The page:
经济学人 The Economist 20-05-2023 文章：The fight over the future of global payments 双语中英文对照
The fight over the future of global payments
Digital payments have transformed domestic finance. Now competition is going global
MUMBAI, MAHARASHTRA, INDIA - 2022/08/01: A Unified Payment Interface (UPI) barcode, or QR code, is kept at a vegetable stall for customers to make digital payments in Mumbai.
印度马哈拉施特拉邦孟买 - 2022/08/01: 在孟买，一个蔬菜摊位上放着一个统一支付接口(UPI)的条形码或二维码，供顾客进行数字支付。
Over the past two decades the ways people pay, receive and transfer money have changed beyond recognition. The revolution began in 2007 when m-pesa made it possible for Kenyans to make payments with a text message.
In 2011 Alipay launched payment-by-qr-code in China, a system that has all but replaced cash in cities. Since then India’s state-led Unified Payments Interface (upi) and Brazil’s Pix have vastly widened access to the financial system among the poor.
As our special report explains, globally the use of notes and coins has been cut by a third, e-commerce has boomed and life without digital payments has become unimaginable.
Having transformed how people use money at home, the race to transform payments is now going global. Cross-border retail spending (including tourism) and remittances will hit $5trn this year; business-to-business payments are worth eight times that.
Three big players are duking it out to process these vast flows of funds. The West’s legacy system, including the Visa-Mastercard duopoly and swift, a messaging system for bank payments, is the dominant incumbent.
China is the most advanced challenger, with its payment apps, its card network, UnionPay, and cips, its more expansive alternative to swift. In third place is India, whose ambition to deploy upi globally has grown.
The competition among the three blocs is heating up fast. Alipay is now accepted by 2.5m merchants overseas. UnionPay, which is already the world’s largest card network by transaction volume, is accepted by 65m merchants globally, compared with Visa’s 100m. Most are outside China.
India’s upi has been linked with Singapore’s fast payment system, allowing consumers in both countries to pay in the other using their domestic platform. India is in talks with more than 30 other countries to export its payments kit, which would link their systems too.
In November four central banks, including China’s, successfully tested a cross-border system for settling transactions using central-bank digital currencies.
The Asian giants have several motives for spreading their wings. The most important is to become less dependent on the West.
Russia’s card network, Mir, launched after Vladimir Putin’s illegal annexation of Crimea in 2014, has limited the damage done by the withdrawal of Visa and Mastercard from Russia after its full-scale invasion of Ukraine.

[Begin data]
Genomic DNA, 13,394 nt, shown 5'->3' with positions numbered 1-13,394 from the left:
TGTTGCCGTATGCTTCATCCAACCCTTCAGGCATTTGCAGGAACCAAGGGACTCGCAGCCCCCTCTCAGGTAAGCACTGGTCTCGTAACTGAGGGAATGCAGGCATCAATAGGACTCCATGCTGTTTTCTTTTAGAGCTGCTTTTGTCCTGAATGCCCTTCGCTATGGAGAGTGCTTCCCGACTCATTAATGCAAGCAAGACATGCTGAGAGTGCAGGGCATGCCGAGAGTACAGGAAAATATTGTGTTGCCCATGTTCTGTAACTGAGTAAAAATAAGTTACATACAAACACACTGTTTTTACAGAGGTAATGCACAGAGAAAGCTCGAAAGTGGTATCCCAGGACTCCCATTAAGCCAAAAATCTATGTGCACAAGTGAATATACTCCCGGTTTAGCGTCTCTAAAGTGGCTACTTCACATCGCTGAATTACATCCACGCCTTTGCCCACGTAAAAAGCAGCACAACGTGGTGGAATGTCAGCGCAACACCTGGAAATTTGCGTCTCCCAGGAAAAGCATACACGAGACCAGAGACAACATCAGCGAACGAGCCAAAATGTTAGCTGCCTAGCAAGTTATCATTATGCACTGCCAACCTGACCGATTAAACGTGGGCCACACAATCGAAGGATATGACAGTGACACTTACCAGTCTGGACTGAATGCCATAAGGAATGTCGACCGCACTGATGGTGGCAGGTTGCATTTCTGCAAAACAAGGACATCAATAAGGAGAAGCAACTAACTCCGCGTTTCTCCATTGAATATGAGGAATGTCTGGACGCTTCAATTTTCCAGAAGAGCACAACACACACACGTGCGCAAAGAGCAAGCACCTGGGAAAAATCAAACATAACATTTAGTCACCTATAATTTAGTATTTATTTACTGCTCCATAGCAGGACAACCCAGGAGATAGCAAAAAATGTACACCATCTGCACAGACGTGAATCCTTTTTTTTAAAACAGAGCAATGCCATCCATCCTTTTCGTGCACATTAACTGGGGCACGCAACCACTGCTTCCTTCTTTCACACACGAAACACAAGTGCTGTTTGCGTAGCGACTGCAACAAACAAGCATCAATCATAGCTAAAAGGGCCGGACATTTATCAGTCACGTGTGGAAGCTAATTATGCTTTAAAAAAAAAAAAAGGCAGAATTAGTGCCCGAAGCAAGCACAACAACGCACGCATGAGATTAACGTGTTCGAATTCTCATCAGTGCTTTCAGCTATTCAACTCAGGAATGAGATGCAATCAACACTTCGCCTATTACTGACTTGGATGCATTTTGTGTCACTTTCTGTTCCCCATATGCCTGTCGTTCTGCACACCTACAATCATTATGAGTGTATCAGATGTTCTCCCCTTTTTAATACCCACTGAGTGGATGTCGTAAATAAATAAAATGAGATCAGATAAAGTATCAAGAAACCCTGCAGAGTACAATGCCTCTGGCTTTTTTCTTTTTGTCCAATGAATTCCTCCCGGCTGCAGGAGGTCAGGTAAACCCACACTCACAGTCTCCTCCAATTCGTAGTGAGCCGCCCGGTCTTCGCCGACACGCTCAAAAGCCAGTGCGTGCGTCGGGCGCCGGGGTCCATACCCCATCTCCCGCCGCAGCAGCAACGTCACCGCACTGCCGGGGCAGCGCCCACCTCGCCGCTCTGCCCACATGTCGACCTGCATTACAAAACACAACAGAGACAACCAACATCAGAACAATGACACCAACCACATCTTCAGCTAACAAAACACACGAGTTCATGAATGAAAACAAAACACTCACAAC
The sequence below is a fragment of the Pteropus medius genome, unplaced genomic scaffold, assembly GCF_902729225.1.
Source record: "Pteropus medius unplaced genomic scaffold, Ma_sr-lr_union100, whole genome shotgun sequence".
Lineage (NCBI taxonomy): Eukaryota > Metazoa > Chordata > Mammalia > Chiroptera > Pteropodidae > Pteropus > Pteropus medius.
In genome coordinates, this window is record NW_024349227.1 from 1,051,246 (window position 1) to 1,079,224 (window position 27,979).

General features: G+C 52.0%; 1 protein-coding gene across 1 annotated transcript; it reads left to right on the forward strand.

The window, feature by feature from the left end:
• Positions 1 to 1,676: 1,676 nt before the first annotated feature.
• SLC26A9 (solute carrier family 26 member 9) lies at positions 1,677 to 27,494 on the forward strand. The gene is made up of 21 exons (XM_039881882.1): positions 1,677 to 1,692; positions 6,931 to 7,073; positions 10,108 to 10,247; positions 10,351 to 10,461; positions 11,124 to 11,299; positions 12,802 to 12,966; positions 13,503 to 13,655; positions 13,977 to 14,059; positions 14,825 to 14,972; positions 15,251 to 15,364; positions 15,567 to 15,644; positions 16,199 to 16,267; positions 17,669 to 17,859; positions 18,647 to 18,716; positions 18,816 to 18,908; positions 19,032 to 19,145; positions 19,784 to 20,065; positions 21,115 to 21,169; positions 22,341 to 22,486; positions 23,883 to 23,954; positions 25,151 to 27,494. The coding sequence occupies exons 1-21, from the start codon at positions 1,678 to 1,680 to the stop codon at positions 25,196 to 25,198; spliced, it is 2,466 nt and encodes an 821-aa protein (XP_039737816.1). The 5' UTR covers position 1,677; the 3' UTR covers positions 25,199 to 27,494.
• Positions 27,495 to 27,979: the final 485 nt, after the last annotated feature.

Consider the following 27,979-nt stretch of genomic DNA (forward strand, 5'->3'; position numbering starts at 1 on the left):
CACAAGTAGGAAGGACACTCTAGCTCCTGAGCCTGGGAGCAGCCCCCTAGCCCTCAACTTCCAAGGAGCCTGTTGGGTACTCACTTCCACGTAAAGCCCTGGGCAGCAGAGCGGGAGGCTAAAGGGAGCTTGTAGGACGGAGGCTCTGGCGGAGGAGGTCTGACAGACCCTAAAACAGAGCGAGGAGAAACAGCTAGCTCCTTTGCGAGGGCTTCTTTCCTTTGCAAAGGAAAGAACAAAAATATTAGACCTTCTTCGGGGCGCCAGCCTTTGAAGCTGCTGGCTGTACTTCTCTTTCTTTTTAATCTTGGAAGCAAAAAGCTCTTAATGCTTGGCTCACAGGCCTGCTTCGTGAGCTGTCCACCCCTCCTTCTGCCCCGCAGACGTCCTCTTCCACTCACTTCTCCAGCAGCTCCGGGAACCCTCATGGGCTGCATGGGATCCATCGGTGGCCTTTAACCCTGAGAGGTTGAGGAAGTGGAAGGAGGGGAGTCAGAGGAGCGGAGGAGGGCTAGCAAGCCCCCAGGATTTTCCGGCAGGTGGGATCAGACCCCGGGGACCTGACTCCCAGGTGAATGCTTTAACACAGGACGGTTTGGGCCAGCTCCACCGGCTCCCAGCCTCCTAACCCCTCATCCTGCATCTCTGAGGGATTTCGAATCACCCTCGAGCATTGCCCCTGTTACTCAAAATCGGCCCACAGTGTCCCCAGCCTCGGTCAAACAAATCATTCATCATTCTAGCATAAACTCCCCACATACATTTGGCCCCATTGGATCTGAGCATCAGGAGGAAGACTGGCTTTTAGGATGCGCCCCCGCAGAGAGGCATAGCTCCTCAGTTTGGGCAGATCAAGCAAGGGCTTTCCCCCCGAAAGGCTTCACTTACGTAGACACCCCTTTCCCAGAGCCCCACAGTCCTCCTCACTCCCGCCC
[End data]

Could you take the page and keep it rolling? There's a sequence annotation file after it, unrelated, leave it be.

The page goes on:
Volumes on cips have surged since 2020, helped by Russia being mostly cut out of swift. But building a sanctions-workaround is not the only goal.
Countries also crave for themselves the clout that comes with control over the world’s financial infrastructure, as well as seeking more convenience for their people when they transact internationally.
The West might fear a fragmentation of the global financial infrastructure that allows wrongdoers to escape future sanctions. Yet a more open landscape for global payments will benefit its consumers and businesses.
Under competitive pressure swift has already upgraded its once-clunky system and has nearly halved the cost of messaging. The average cost of a remittance has been cut by a third in the past decade partly because of new fintechs. The Western card networks are overdue a shake-up.
The typical 1% cross-border fee they charge (on top of a 1-3% levy on merchants) supports company-wide net margins of around 50%, among the highest in the world for listed firms. The spread of Alipay, upi and even other newcomers like GrabPay in South-East Asia or WhatsApp Pay, which just launched in Singapore and Brazil, will give consumers other options.
Domestic payments markets have tended to be winner-takes-most because people like using a big network with lots of other users. For cross-border payments, consumers and businesses will tend to favour the payments system they use in their respective home countries.
Since it is increasingly easy for merchants to accept many different payment options, change seems likely. A system where people can use their domestic networks to pay abroad promises to be more convenient as well as cheaper.
Diverse, not divided
The countries that benefit most will be those that stay open to all platforms and let them overlap, rather than forcing people to use national champions.
And though the West will lose some power as a result of the proliferation of alternatives to its payments systems, it will maintain the ability to levy the most effective forms of sanctions: on flows of trade and technology.
The digitisation of finance has already made billions of lives better. The new global race promises to enhance those gains.
--- 完 ---
All the content is for demonstration only, we do not store the files and after reading you we ask you to buy a printed version of the magazine.